Backstory: The characters have a complex and important backstory that is slowly revealed over the course of the novel. So the author attempts to do the same thing over the course of the five-page plot summary. Dropping hints about the hero’s tragic past works fine over five or eight chapters; done in three or four paragraphs, it’s either obvious or confusing.

Setting: The setting is one that’s likely to be unfamiliar to most readers (or it’s a unique construction by the author), but that the author sees as vital or integral to the story. The author has put most of it into a three-page prologue…which is, of course, part of the “portion” that they’ve sent along with the synopsis. Nevertheless, they spend the first page and a half of the synopsis repeating all this vital information, leaving much less room for summarizing the parts of the story that aren’t part of the submission.

Characterization: The writer attempts to show 400 pages of character growth and development in five pages, without explanation (because you’re supposed to show, not tell, he/she thinks). This makes the character’s actions and reactions look jerky at best and inexplicably random at worst.

Alternatively: The writer has twenty characters who have viewpoint scenes (though a couple of them only have two scenes in the whole novel). They include the names of all twenty viewpoint characters in the five-page summary, whether or not their particular subplot is referenced, which makes it difficult to tell who the main character is and how any of these other characters are related to the main plot thread.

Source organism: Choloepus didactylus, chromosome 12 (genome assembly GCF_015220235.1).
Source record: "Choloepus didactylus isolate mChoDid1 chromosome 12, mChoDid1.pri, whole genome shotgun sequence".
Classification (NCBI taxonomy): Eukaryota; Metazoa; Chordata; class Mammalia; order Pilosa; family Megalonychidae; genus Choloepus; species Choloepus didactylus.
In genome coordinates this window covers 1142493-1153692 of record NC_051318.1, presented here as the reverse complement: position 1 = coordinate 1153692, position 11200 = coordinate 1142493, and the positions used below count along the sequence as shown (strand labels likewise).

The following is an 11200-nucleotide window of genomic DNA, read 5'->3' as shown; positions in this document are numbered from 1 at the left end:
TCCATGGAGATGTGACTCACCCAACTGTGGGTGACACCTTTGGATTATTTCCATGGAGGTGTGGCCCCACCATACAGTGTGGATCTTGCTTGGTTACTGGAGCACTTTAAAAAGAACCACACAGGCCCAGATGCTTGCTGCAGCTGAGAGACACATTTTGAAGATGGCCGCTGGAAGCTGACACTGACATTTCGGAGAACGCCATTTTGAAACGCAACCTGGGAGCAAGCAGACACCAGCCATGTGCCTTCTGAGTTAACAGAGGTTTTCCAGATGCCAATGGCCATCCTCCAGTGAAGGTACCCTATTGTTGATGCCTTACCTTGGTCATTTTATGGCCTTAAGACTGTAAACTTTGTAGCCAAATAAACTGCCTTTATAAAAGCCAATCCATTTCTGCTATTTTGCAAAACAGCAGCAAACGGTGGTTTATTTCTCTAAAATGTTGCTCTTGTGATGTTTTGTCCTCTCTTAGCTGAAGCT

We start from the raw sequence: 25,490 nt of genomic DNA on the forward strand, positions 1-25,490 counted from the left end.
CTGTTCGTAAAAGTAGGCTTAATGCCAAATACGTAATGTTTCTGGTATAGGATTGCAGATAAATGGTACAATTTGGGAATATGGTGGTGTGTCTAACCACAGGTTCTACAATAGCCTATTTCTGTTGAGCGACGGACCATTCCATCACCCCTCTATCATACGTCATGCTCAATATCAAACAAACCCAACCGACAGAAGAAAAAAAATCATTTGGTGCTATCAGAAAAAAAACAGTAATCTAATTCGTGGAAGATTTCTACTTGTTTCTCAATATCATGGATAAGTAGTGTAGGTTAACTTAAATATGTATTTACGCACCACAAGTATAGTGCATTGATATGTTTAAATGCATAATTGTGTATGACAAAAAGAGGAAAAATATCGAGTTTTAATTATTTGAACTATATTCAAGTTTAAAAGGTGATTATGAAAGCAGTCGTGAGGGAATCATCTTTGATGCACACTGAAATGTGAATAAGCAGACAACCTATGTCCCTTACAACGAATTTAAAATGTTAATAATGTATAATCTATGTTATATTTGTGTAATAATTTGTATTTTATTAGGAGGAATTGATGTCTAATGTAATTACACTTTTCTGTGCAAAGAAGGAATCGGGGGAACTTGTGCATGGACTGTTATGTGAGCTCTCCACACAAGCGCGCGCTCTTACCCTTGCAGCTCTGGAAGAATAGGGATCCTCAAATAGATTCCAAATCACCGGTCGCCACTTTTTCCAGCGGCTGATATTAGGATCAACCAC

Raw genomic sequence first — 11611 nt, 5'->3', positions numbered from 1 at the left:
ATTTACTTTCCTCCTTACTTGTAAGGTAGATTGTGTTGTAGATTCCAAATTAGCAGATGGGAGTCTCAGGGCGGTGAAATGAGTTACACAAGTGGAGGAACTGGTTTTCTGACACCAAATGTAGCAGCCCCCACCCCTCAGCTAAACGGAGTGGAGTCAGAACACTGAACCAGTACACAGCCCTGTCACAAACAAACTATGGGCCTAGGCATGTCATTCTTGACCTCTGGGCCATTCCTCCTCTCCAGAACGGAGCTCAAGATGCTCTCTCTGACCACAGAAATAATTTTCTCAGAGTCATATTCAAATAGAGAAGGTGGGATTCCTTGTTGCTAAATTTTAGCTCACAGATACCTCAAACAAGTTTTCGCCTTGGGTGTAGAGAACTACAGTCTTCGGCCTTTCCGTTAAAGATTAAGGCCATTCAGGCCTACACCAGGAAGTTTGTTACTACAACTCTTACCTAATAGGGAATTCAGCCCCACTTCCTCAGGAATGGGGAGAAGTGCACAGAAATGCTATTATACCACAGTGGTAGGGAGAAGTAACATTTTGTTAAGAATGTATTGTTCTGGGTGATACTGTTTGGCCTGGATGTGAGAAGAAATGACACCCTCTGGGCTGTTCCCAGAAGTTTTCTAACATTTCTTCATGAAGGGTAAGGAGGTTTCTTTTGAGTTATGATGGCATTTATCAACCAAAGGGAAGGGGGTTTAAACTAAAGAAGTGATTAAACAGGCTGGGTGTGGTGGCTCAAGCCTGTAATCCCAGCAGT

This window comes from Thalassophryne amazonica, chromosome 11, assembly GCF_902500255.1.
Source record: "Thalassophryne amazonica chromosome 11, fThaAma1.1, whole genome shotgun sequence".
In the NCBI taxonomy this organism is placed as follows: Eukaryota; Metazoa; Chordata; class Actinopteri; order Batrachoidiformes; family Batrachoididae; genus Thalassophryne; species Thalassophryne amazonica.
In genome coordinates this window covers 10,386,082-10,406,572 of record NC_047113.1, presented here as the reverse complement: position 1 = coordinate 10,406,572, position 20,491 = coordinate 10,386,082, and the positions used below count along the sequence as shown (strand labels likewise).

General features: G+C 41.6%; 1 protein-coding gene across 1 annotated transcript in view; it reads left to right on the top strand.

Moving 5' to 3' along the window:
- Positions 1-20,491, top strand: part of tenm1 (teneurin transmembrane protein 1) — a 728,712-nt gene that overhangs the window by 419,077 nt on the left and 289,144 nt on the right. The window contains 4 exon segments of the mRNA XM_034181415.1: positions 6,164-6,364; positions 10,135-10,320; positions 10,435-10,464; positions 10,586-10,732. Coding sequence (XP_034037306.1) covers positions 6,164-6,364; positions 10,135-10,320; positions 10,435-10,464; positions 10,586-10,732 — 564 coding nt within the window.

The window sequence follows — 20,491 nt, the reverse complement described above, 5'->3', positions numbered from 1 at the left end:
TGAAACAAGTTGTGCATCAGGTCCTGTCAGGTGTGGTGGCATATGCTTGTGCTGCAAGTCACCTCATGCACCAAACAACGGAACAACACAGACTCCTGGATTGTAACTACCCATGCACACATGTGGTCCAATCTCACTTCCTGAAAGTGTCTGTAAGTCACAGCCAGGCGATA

Plot: The writer has numerous subplots that weave around and feed back into the main plot. So they try to get all of them into the synopsis, exactly as they appear in the story. This leads to synopses that start: “Mary barely survives the shipwreck of the Maria Andria and is washed up on a Caribbean beach. John studies for his music degree in upstate New York. San Francisco art collector Bob searches for a missing painting. Mary’s daughter Jenny runs away from her third week in a rehab program. Meanwhile, Carol is kidnapped by aliens.”

A synopsis that’s meant as part of a portion-and-outline submission is an adjunct to the three chapters you’re sending along with it. It needs to be clear. It needs to show the editor that the story has a shape, a flow, and an ending. It does not need to mimic the story or include every single character or subplot. It also does not need to mirror the novel’s structure or pacing.

It is perfectly OK for the synopsis to begin “Five years before the novel opens, Richard Merrill was framed for theft” or “Told in scenes that alternate between present and past, the novel begins when Jonathan learns that his estranged sister has disappeared” or “Jerry is a mid-level manager in a secret international conspiracy supposedly dedicated to controlling the world’s supply of titanium, but unknown to him, it is really a front for an alien race that intends to use a supposed geothermal project to turn the Earth into a second sun.”

I am going to leave it here for today, having covered a bunch of stuff not to do, and continue next week with some more positive recommendations for what to do.

Questions regarding foreign rights, film/tv subrights, and other business matters should be directed to Pat’s agent Ginger Clark, Curtis-Brown, Ltd., 10 Astor Place, 3rd Floor New York, NY 10003, gc@cbltd.com